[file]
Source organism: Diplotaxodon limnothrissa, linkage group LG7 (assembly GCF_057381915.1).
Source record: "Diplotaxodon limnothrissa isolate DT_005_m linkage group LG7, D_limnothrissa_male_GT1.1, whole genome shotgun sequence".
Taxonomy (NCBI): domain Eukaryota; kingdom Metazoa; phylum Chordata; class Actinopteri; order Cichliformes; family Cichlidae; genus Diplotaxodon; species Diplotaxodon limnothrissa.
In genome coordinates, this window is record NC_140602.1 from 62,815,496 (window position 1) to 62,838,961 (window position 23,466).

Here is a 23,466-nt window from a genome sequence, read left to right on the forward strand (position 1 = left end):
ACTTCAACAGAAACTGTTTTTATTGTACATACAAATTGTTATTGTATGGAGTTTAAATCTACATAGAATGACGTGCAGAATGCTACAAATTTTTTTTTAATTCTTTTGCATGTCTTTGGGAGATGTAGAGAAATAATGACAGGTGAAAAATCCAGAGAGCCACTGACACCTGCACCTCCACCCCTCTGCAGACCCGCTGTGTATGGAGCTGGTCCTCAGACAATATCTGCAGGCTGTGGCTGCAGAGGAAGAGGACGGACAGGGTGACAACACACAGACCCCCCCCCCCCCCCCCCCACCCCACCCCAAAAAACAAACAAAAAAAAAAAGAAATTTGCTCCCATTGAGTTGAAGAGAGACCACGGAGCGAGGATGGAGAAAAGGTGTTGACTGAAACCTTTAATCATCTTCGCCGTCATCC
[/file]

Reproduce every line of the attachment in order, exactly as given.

Source organism: Diplotaxodon limnothrissa, linkage group LG7 (assembly GCF_057381915.1).
Source record: "Diplotaxodon limnothrissa isolate DT_005_m linkage group LG7, D_limnothrissa_male_GT1.1, whole genome shotgun sequence".
Taxonomy (NCBI): domain Eukaryota; kingdom Metazoa; phylum Chordata; class Actinopteri; order Cichliformes; family Cichlidae; genus Diplotaxodon; species Diplotaxodon limnothrissa.
In genome coordinates, this window is record NC_140602.1 from 62,815,496 (window position 1) to 62,838,961 (window position 23,466).

Here is a 23,466-nt window from a genome sequence, read left to right on the forward strand (position 1 = left end):
ACTTCAACAGAAACTGTTTTTATTGTACATACAAATTGTTATTGTATGGAGTTTAAATCTACATAGAATGACGTGCAGAATGCTACAAATTTTTTTTTAATTCTTTTGCATGTCTTTGGGAGATGTAGAGAAATAATGACAGGTGAAAAATCCAGAGAGCCACTGACACCTGCACCTCCACCCCTCTGCAGACCCGCTGTGTATGGAGCTGGTCCTCAGACAATATCTGCAGGCTGTGGCTGCAGAGGAAGAGGACGGACAGGGTGACAACACACAGACCCCCCCCCCCCCCCCCCCACCCCACCCCAAAAAACAAACAAAAAAAAAAAGAAATTTGCTCCCATTGAGTTGAAGAGAGACCACGGAGCGAGGATGGAGAAAAGGTGTTGACTGAAACCTTTAATCATCTTCGCCGTCATCC